Member Rara Avis
What part of this qualifies as Tea Party conspiracies and feels like attending a KKK meeting to talk about better race relations, Ron?
Sorry, Denise, you posted your question apparently while I was writing mine; I missed it until I came back.
To answer your questions, this quote sounds like Tea Party conspiracy to me:
"I guess it depends on which countries you are trying to facilitate the establishment of the Muslim Brotherhood, or which countries assert their sovereign right to use the gold standard."
And this sounds like the kind of absolutist rhetoric I would expect to hear at a KKK meeting:
"Nothing that he has done has benefited the U.S ... Absolutely nothing ..."
Obama is still the mainstream press's golden boy and, for as long as he is, he is untouchable.
No one is untouchable, Mike. I think Nixon proved that.
As for Obama being a golden boy of the press, that's probably true to the extent the mainstream press is a reflection of the American populace. During those Bush years you cite, for example, I think the media showed President Bush the same admiration and support he was receiving from the American people. Well, no, not ALL the Bush years, of course. But certainly the early ones, say the eighteen months following 911? Public officials don't always get what they deserve from the people, at least not immediately. Then again, it's not always undeserved, either.
America back then also by and large really believed in glory and Heaven; things have changed. Now war should be have to, not want to.
Sadly, John, yes, things have changed. We've changed. Not for the better.
War has, of course, always been have-to, not want-to. It's never been about mere survival, though. Individuals, after all, don't usually walk into a hail of bullets and mortar to guarantee their own, personal survival. They do it for a lot of different reasons, I think, but never because they are the cowards you purport them to be.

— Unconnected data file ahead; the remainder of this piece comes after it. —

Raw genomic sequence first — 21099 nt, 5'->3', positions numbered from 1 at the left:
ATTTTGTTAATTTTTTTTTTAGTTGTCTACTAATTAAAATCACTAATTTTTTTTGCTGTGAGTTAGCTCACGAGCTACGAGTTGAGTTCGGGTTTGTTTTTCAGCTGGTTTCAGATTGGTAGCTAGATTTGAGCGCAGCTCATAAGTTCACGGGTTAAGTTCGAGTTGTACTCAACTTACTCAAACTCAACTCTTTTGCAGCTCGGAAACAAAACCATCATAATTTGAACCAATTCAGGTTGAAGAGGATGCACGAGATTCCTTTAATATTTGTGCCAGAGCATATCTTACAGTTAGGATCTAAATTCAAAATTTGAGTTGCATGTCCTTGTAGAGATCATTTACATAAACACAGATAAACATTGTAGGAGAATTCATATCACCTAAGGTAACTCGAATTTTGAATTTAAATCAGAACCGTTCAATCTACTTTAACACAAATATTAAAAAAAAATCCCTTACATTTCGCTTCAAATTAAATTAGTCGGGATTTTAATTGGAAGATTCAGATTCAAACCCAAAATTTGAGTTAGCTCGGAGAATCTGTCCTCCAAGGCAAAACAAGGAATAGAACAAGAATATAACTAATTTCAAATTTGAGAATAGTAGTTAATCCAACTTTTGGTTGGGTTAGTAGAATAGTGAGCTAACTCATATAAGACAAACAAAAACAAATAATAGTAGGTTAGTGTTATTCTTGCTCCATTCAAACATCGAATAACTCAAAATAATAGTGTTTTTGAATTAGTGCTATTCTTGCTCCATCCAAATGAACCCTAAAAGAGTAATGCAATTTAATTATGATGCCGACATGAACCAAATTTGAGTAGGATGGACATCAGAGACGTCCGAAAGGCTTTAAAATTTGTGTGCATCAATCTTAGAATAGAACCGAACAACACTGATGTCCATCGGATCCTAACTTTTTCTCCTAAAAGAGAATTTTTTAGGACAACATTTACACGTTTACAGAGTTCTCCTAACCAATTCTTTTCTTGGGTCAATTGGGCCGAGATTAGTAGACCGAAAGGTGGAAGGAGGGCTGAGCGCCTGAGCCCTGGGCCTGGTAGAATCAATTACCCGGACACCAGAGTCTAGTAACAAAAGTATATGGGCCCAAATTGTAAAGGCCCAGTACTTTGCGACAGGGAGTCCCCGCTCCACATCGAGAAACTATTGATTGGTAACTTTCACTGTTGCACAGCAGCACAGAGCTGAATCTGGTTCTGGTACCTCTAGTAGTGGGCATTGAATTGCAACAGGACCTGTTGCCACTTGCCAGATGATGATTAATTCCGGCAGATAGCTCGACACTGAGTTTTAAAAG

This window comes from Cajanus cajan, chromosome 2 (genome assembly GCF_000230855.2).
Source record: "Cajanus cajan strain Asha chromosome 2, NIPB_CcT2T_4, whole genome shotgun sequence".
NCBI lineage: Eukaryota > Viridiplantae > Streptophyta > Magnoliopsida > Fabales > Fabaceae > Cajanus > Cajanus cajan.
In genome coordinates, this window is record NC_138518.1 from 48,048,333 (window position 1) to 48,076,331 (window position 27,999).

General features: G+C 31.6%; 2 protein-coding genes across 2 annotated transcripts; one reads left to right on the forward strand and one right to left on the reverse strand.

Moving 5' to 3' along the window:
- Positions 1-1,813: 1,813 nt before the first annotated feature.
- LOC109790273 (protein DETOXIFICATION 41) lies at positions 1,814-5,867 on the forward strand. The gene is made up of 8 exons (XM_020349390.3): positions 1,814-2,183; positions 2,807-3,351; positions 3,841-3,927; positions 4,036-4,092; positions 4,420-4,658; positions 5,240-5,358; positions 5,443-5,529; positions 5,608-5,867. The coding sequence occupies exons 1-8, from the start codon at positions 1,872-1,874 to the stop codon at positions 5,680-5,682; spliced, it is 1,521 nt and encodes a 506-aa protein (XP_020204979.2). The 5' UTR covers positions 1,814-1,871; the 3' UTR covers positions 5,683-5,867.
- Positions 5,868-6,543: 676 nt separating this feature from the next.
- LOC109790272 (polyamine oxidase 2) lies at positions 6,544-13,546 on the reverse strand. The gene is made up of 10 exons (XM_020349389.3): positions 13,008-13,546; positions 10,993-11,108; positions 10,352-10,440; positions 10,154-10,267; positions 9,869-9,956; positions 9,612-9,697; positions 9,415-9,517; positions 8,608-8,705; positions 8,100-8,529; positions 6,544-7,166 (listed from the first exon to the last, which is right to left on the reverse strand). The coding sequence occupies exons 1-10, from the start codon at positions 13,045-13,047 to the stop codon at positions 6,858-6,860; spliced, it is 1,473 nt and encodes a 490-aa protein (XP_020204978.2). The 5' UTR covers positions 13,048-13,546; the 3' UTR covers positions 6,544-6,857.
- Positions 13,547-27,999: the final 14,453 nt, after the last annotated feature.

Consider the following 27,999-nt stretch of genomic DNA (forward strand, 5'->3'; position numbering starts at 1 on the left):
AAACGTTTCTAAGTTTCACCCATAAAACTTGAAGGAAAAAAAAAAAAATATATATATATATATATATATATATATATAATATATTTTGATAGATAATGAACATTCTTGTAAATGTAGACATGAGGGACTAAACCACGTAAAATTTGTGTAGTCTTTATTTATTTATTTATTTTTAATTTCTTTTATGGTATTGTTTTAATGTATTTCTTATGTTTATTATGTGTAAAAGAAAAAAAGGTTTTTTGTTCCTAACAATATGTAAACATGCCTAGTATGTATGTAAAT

Which leads us back to the point where we visited many times before in the late 1990's where Ted Kennedy, Clinton, and almost all top Democrats were calling for the invasion of Iraq and the ouster of Hussein, Clinton specifying clearly that there was undoubtable proof of the existence of wmd's and Kennedy calling for up to and including using nuclear weapons against Hussein.
And yet . . . there was no invasion? Not until Bush swayed public opinion with lies and half-truths. Honestly, I don't recall all that much furor in the Nineties, Mike, but I'll take your word for it. Clearly, in retrospect, we know it was posturing since nothing ever came of it. How many tens of thousands wish it had remained so?
But again. It doesn't matter for the sake of my question. Right, wrong, or indifferent, Mike, Bush led us into war and gave very specific reasons for the necessity of that war. The consistency you demand now, of a different President, should be applied just as strictly to the prior administration. And yet you seem strangely reluctant to do so?
Of course, my whole point isn't that Bush should have led us into three or four additional battle zones just for the sake of consistency. Not even if, by his own criteria, those battles could have been justified. There are no exact parallels, and damn few that are even close. That was true in 2003 and it's equally true in 2011. And the few that are close? We pick and we choose our battles, Mike, because no one, neither man nor nation, can hope to fight all that is evil or wrong in our world.
We pick and we choose, and we pray to God that we choose wisely . . . at least some of the time.